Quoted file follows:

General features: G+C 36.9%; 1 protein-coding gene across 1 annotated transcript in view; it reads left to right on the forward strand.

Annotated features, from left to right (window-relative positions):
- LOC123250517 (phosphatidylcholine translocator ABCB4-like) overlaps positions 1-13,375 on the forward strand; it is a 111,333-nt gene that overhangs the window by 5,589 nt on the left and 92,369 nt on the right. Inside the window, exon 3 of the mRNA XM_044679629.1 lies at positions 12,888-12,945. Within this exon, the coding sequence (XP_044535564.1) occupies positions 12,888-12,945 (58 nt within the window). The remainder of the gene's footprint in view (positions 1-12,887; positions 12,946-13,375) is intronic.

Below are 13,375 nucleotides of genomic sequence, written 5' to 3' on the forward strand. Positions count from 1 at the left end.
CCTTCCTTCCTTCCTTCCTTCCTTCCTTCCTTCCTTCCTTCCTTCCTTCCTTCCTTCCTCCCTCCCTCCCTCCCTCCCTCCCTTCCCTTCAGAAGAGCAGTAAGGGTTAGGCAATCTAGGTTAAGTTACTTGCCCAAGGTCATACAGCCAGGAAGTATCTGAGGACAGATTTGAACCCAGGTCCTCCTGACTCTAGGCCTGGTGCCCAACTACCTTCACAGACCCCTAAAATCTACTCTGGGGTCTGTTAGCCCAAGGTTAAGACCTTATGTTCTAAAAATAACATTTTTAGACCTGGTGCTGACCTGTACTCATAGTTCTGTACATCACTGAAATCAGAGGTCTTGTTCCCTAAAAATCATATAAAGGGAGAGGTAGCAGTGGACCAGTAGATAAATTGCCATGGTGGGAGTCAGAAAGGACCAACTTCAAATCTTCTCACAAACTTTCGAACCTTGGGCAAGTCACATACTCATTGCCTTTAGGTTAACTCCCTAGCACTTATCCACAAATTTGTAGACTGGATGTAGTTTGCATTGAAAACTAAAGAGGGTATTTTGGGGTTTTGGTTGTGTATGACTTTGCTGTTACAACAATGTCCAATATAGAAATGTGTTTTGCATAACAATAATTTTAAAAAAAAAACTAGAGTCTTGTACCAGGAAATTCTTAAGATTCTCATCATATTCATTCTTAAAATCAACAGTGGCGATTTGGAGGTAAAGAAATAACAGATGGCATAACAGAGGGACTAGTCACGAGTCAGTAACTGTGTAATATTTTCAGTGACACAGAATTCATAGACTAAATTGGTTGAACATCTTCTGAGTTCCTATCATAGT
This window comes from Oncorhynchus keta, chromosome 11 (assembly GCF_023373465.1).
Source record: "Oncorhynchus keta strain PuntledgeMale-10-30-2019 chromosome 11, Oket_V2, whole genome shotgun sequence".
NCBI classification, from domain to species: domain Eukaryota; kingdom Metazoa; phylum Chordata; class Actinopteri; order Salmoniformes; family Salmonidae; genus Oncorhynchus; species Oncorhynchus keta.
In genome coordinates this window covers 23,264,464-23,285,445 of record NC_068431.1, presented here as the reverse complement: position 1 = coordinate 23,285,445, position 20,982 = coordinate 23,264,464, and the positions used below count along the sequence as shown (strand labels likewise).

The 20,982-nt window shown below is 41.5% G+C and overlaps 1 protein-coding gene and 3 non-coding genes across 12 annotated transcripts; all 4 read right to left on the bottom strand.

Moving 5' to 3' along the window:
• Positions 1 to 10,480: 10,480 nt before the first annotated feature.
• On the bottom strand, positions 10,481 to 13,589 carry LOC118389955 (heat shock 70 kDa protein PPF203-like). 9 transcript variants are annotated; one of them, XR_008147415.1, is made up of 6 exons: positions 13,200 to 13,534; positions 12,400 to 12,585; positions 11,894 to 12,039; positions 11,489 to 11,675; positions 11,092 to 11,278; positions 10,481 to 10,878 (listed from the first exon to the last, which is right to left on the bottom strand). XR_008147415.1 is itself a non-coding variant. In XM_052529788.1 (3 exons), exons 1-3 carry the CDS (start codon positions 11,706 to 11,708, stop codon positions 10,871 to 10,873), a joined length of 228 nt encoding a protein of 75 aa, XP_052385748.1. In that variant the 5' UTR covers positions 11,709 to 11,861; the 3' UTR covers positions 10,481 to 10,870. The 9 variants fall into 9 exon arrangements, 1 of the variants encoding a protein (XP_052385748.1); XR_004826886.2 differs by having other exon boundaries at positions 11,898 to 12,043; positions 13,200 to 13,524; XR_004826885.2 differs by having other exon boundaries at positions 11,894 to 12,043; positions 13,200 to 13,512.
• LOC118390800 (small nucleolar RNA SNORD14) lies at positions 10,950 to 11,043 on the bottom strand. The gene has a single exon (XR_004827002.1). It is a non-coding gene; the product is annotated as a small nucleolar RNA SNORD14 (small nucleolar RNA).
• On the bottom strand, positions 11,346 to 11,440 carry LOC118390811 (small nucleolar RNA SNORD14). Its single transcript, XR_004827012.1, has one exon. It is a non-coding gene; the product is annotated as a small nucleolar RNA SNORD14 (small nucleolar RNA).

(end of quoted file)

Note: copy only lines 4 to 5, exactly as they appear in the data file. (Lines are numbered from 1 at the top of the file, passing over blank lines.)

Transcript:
Below are 13,375 nucleotides of genomic sequence, written 5' to 3' on the forward strand. Positions count from 1 at the left end.
CCTTCCTTCCTTCCTTCCTTCCTTCCTTCCTTCCTTCCTTCCTTCCTTCCTTCCTTCCTCCCTCCCTCCCTCCCTCCCTCCCTTCCCTTCAGAAGAGCAGTAAGGGTTAGGCAATCTAGGTTAAGTTACTTGCCCAAGGTCATACAGCCAGGAAGTATCTGAGGACAGATTTGAACCCAGGTCCTCCTGACTCTAGGCCTGGTGCCCAACTACCTTCACAGACCCCTAAAATCTACTCTGGGGTCTGTTAGCCCAAGGTTAAGACCTTATGTTCTAAAAATAACATTTTTAGACCTGGTGCTGACCTGTACTCATAGTTCTGTACATCACTGAAATCAGAGGTCTTGTTCCCTAAAAATCATATAAAGGGAGAGGTAGCAGTGGACCAGTAGATAAATTGCCATGGTGGGAGTCAGAAAGGACCAACTTCAAATCTTCTCACAAACTTTCGAACCTTGGGCAAGTCACATACTCATTGCCTTTAGGTTAACTCCCTAGCACTTATCCACAAATTTGTAGACTGGATGTAGTTTGCATTGAAAACTAAAGAGGGTATTTTGGGGTTTTGGTTGTGTATGACTTTGCTGTTACAACAATGTCCAATATAGAAATGTGTTTTGCATAACAATAATTTTAAAAAAAAAACTAGAGTCTTGTACCAGGAAATTCTTAAGATTCTCATCATATTCATTCTTAAAATCAACAGTGGCGATTTGGAGGTAAAGAAATAACAGATGGCATAACAGAGGGACTAGTCACGAGTCAGTAACTGTGTAATATTTTCAGTGACACAGAATTCATAGACTAAATTGGTTGAACATCTTCTGAGTTCCTATCATAGT